remissness


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The Committee wrote to Newton, "We are sorry to find that Mr Skrimshers Remissness is so great, and that he takes so little pains to Acquit himself in his Station to your Satisfaction or that he is not of any service to the Company by his Indolent behaviour and a [illegible] Idleness to execute any thing .
Failure to comply with an order through heedlessness, remissness, or forgetfulness is not [willful disobedience].
For example, in Burney's Camilla, a novel that Austen championed on several occasions, Camilla Tyrold's "dearest father" (344) cautions his young daughter, in whom he discerns a partiality for the highly eligible Edgar Mandibert: "'Risk not, my dear girl, to others, those outward marks of sensibility which, to common or unfeeling observers, seem but the effect of an unbecoming remissness in the self-command which should dignify every female, who would do herself honour'" (348).
The case is replete with reprimands from the judge for missing records, destroyed documents, electronic systems that in his view did not retain and make available all pertinent recorded information, and remissness in enforcing records management policies.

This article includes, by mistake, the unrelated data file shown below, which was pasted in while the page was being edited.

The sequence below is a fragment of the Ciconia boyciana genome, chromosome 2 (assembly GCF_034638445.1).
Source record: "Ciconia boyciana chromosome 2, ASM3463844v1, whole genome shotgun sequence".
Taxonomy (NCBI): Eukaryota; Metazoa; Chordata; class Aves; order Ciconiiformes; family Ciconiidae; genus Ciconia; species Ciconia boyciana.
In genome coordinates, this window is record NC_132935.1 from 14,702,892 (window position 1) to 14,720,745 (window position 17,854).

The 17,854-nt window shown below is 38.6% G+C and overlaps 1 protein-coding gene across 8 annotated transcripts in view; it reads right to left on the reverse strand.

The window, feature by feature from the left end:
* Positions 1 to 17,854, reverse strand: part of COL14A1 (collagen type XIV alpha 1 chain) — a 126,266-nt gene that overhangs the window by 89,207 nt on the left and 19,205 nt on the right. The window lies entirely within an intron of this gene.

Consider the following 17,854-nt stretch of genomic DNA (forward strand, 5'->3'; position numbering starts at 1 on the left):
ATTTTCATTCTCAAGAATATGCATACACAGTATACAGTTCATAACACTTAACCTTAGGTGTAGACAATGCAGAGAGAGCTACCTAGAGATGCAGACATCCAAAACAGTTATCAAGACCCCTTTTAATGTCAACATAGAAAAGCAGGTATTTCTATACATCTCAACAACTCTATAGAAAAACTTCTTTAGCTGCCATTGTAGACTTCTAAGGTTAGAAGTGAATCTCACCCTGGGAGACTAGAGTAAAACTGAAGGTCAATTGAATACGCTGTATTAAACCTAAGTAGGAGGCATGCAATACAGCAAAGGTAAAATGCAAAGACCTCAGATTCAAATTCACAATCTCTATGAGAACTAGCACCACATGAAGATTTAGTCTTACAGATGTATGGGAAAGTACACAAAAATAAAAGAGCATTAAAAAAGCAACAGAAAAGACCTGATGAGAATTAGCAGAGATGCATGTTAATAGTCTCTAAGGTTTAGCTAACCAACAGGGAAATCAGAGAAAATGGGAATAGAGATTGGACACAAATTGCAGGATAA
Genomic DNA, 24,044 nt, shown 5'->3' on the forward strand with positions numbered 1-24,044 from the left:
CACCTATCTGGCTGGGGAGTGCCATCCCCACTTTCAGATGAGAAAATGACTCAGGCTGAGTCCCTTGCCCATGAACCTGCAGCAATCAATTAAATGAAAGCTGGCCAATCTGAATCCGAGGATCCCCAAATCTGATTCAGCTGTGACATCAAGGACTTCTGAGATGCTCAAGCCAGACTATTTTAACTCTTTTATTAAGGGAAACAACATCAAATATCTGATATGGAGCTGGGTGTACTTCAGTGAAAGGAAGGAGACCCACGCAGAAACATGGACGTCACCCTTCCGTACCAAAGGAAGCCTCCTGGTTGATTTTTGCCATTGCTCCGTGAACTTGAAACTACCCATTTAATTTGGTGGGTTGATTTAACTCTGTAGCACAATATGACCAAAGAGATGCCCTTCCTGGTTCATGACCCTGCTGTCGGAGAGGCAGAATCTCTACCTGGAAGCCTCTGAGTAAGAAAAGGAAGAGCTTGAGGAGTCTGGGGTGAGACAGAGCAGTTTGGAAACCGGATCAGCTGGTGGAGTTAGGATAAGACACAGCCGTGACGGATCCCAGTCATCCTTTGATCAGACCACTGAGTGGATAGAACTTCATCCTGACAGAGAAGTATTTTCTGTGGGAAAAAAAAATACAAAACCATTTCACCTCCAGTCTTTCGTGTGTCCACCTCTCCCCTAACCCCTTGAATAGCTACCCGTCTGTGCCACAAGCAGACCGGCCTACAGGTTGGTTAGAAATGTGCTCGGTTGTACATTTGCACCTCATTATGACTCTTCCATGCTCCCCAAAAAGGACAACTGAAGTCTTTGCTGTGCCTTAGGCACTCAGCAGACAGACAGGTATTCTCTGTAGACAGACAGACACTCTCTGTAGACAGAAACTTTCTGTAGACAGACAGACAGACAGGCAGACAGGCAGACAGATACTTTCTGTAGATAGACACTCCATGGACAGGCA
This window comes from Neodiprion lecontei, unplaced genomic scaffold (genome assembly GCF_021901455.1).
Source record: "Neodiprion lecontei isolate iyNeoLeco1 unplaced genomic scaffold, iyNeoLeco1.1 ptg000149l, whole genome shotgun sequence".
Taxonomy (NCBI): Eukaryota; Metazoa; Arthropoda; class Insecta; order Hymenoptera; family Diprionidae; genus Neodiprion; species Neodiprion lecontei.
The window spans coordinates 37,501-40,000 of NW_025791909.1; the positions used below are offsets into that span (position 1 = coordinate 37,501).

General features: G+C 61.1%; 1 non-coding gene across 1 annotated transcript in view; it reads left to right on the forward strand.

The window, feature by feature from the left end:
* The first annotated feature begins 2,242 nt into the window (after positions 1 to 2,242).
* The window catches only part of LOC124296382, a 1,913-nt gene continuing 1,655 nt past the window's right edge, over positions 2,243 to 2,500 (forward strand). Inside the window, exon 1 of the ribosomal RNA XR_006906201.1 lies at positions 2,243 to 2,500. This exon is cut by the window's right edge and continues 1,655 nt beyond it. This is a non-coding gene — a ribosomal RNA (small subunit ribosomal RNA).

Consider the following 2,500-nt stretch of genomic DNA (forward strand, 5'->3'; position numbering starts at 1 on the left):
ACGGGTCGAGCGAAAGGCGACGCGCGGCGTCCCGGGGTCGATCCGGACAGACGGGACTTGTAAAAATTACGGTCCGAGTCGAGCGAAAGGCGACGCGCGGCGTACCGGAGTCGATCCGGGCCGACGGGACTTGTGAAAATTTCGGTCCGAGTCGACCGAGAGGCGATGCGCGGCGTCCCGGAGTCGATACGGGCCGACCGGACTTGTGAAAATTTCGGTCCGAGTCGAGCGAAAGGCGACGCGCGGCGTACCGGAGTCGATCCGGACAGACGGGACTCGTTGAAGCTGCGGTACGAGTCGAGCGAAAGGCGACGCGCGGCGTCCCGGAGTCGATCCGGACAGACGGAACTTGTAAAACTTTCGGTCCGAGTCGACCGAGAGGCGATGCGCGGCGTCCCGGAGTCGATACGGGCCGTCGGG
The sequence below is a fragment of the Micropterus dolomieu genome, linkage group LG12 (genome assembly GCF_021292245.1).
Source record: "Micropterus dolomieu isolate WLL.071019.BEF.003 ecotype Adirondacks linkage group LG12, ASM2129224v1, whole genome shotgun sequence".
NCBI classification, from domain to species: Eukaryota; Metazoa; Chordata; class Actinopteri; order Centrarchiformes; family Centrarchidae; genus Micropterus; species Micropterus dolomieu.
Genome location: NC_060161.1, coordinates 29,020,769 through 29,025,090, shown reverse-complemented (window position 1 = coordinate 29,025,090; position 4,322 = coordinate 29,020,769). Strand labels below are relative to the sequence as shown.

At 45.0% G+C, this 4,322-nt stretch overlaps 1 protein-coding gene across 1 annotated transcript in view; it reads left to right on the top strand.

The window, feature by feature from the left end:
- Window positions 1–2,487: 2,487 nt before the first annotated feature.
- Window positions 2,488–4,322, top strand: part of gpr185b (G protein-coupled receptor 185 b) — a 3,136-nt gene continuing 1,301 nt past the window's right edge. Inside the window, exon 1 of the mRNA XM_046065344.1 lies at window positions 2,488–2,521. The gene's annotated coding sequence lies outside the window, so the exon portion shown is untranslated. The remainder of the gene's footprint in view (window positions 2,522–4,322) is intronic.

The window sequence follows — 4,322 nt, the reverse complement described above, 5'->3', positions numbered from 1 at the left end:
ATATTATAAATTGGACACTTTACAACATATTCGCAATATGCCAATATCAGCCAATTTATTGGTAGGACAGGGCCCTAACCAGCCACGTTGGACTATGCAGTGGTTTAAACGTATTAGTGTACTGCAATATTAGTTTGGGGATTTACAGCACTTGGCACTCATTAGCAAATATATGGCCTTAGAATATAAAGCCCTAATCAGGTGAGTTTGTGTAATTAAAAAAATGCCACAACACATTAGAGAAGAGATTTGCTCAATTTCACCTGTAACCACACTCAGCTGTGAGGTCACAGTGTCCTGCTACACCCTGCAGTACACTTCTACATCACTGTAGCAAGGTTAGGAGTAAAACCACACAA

Both have duties to their country to perform, and the remissness of the one is not a justifiable excuse for the other.
might be attended with most serious consequences, and entail disgrace on the Officers and Soldiers, and also on the Regiment to which they belong, by whose remissness and neglect such consequences may have arisen.
From the collations of the original, and the London edition of 1738, I was naturally led to reflect on the remissness or want of skill in Pineda, and in so doing, I think myself justifiable by the conduct of the judicious editor of the Canterbury Tales of Chaucer.
Yet know how to assert their Authority when there is just occasion for it, and will not prejudice their Charge by an indiscreet remissness and loosning the Reins of discipline.
Magistrates could punish constables for remissness, but could not control or manipulate appointments, a fact that became a sore point with them.
Tired of Cesario's unwillingness to pursue "new Glories," he bids "him look into the Story of Armida and Rinaldo, and compare his own with it, and he doubted not but he would return blushing at his Remissness and Sloath" (p.
The less his power," Woodrow Wilson wrote of the civil servant in 1883, "the more safely obscure and unnoticed does he feel his position to be, the more readily does he relapse into remissness.